That the references in Lexmond's records to Cornelis Comen Ghysen refer to the father of Cornelius Comegys, the Maryland planter, there can be no doubt. But in those years of the seventeenth century Lexmond's records frequently refer to a prominent villager. Cornelis Gijsberts whose father's name, of course, was Gijsbert. Could Cornelis Gijsbert and Cornelis Comen Ghysen be the same man?<
Two more records must be considered: the first, taken from a copy of the original Baptismal Book of Lexmond's church and housed in the Lexmond City Hall is the baptismal record dated "in Maitio" (May 6, 1626) of Garrike, the daughter of Cornelis Comen Ghijsen (sic). The second taken from Lexmond's judicial records is the attestation of Cornelis Gijsberts dated May 30, 1634 in which he refers to his deceased wife, Jannegen Jans, and names his five children including a youngest son, Cornelis, and a daughter, Gerrichgen. Gerrichgen is the diminutive form of Garrike. The Garrike of Cornelis Comen Ghijsen is the same young girl as Gerrichgen of Cornelis Gijsberts. In a little village of only a few hundred people Cornelis Gijsberis and Cornelis Comen Ghijsen have too much in common for the similarities to be a coincidence. Both men had a father, Gijsbert: a son, Cornelis, and a daughter, Garrike or Gerrichgen. The two names refer to the same man and therefore to the father of the young Lexmonder who made his way in Maryland.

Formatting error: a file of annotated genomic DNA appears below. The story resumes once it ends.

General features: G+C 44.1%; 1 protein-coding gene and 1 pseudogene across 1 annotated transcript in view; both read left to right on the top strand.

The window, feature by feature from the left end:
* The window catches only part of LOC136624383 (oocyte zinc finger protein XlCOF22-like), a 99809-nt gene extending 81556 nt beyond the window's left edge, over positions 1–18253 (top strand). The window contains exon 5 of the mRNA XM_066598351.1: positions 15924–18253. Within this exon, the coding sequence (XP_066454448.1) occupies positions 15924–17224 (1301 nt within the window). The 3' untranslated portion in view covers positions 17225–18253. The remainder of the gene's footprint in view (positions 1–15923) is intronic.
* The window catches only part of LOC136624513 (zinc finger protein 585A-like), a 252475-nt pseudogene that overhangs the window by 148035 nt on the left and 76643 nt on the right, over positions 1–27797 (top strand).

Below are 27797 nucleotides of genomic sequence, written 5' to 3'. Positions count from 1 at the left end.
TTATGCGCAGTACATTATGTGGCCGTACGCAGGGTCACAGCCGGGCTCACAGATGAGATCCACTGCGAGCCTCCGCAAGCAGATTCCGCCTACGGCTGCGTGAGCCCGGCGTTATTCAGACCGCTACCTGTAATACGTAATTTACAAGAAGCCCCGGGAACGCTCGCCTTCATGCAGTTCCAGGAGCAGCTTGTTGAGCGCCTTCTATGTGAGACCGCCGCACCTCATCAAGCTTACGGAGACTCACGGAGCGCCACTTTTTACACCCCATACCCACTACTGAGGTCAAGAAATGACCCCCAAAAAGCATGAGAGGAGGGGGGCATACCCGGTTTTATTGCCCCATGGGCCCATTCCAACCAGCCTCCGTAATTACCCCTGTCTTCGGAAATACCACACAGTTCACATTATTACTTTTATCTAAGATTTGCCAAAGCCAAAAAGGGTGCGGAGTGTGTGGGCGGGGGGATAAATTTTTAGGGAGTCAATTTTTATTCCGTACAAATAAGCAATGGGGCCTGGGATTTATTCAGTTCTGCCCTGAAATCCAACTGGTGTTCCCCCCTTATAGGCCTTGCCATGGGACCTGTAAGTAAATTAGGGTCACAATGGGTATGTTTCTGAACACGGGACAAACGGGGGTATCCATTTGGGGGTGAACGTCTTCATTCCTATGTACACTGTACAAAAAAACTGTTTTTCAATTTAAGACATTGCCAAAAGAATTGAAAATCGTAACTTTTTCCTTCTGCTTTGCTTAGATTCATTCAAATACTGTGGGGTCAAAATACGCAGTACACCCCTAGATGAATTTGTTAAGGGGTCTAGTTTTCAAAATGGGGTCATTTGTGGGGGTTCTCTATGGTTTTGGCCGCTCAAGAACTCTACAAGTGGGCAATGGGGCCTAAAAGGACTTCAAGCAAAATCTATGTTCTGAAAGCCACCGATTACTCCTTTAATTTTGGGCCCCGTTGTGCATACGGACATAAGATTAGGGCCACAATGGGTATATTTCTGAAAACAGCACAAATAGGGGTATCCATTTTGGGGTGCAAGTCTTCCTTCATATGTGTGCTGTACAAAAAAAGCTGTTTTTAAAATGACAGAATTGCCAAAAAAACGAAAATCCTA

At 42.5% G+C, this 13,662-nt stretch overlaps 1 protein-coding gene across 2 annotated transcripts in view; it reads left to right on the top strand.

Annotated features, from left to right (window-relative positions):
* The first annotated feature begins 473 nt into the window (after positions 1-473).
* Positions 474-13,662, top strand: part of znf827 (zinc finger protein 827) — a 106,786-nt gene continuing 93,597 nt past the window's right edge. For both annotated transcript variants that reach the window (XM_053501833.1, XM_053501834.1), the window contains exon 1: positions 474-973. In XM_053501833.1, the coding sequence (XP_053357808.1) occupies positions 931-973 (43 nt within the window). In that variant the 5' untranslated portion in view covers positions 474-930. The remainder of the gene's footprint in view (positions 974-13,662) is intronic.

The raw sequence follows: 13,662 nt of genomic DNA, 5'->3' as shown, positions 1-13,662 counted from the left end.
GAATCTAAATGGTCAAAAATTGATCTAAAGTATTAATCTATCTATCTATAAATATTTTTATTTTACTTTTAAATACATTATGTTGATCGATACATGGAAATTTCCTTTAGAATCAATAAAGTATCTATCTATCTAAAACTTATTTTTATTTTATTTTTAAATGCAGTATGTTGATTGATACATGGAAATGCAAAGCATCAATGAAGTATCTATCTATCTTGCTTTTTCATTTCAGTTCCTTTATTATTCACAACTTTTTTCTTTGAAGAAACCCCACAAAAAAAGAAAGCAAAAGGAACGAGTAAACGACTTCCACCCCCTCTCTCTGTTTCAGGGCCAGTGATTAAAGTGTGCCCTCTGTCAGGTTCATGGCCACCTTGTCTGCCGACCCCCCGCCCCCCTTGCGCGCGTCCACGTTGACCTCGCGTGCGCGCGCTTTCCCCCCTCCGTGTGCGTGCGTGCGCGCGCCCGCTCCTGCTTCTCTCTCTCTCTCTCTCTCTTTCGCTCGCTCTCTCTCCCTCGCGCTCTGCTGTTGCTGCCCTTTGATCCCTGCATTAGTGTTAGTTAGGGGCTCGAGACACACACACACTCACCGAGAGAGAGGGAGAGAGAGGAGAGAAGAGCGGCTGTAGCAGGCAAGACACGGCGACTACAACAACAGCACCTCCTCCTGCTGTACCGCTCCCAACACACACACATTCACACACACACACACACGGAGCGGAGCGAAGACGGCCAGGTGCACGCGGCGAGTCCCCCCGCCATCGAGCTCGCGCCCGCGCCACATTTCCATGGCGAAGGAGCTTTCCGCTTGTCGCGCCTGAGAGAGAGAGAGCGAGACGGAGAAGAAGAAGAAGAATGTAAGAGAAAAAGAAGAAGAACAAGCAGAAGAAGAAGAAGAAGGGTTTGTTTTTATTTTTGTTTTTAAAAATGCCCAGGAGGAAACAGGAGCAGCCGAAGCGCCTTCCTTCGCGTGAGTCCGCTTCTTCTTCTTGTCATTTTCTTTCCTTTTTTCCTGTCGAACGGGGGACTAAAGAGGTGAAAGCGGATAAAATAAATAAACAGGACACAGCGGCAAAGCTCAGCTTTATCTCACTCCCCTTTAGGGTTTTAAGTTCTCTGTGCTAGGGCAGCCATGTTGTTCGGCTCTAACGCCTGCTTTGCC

Lexmond, the home village of the Comegys, lay on the south bank of the river Lek in a flat flood-plain called the Betuwe. Perpetual strife between the Counts of Holland, the Bishops of Utrecht and the various rulers of the Holy Roman Empire colors the early history of the region around Lexmond as each of the medieval rulers sought political and economic control of the land. By the thirteenth century the Count of Holland claimed the area and had given it in fief to the powerful Bishop of Utrecht who in turn sub-infeudated to local noblemen.